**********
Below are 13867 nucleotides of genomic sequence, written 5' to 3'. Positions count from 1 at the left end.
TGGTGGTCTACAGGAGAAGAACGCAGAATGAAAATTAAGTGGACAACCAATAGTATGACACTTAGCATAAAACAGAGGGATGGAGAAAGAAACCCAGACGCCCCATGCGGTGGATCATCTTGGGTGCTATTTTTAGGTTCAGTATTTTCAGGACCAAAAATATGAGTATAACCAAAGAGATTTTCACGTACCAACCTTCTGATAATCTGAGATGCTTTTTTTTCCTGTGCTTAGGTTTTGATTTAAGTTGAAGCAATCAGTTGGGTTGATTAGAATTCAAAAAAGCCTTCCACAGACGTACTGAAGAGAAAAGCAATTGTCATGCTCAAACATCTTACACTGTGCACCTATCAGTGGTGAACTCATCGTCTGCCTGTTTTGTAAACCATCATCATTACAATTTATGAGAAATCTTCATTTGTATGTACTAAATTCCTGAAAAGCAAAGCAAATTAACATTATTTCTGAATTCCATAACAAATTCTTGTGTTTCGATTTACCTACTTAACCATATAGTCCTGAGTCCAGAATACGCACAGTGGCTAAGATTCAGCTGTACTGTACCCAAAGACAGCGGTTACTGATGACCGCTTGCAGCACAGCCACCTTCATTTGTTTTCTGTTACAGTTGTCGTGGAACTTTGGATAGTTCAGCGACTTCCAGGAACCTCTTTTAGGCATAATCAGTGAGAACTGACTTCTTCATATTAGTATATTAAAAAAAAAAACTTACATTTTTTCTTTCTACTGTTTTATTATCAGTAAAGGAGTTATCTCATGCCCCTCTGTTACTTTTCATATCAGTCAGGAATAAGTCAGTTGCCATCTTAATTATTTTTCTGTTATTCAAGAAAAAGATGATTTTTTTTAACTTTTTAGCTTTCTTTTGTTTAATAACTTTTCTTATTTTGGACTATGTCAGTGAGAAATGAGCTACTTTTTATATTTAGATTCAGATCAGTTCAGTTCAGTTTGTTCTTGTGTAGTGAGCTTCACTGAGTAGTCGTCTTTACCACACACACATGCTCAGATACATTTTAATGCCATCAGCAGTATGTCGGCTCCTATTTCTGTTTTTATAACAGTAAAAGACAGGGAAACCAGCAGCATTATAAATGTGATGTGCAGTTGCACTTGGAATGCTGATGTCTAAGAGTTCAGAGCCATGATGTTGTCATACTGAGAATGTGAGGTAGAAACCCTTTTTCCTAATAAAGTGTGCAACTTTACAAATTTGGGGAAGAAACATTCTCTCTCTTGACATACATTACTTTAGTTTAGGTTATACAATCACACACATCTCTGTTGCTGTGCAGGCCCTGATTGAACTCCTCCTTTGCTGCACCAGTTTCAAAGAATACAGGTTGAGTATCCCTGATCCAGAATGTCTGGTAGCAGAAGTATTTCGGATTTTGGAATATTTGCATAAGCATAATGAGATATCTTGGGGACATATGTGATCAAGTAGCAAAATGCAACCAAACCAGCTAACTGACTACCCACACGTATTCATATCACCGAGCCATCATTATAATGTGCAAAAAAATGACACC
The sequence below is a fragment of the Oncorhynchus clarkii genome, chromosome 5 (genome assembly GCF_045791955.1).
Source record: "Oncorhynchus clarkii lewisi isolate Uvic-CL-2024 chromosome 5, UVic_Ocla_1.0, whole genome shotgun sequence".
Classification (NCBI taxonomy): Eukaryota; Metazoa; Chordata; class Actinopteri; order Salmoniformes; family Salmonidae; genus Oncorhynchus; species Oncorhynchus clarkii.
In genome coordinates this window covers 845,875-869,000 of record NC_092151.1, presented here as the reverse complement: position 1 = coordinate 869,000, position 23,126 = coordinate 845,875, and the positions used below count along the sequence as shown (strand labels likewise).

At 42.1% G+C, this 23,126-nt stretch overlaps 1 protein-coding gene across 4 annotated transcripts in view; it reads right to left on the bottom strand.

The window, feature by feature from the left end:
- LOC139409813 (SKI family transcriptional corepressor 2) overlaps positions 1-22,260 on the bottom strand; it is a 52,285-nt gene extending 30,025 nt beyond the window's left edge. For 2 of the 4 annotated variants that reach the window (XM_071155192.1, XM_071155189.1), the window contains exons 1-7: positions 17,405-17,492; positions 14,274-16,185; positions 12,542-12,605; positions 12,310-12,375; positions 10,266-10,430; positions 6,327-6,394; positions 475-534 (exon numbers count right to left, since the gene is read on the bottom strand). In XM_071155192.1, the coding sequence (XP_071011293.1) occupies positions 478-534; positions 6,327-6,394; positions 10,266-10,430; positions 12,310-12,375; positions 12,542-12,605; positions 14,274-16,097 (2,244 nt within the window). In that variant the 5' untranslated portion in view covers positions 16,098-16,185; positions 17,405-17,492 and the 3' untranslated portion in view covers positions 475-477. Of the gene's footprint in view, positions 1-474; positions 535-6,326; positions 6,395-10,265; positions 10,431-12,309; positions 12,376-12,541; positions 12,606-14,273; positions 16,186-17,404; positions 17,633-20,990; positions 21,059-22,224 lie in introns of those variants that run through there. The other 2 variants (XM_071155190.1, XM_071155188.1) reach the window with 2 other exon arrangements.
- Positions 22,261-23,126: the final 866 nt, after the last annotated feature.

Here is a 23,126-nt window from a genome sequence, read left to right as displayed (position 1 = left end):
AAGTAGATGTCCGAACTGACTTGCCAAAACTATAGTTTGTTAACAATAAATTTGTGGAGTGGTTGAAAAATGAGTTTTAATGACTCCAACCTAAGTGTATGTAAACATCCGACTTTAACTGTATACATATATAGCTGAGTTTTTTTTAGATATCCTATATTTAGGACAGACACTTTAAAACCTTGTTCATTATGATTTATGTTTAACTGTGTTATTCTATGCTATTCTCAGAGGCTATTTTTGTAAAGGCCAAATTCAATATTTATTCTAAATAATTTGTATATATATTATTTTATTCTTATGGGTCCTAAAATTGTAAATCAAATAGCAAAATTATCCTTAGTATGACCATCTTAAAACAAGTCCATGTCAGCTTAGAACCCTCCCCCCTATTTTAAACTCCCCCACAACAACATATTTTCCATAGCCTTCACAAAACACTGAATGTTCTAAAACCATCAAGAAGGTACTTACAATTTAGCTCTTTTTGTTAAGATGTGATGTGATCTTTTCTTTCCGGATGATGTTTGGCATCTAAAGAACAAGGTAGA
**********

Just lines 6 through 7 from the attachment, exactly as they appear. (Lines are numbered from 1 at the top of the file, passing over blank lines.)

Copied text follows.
In genome coordinates this window covers 845,875-869,000 of record NC_092151.1, presented here as the reverse complement: position 1 = coordinate 869,000, position 23,126 = coordinate 845,875, and the positions used below count along the sequence as shown (strand labels likewise).

At 42.1% G+C, this 23,126-nt stretch overlaps 1 protein-coding gene across 4 annotated transcripts in view; it reads right to left on the bottom strand.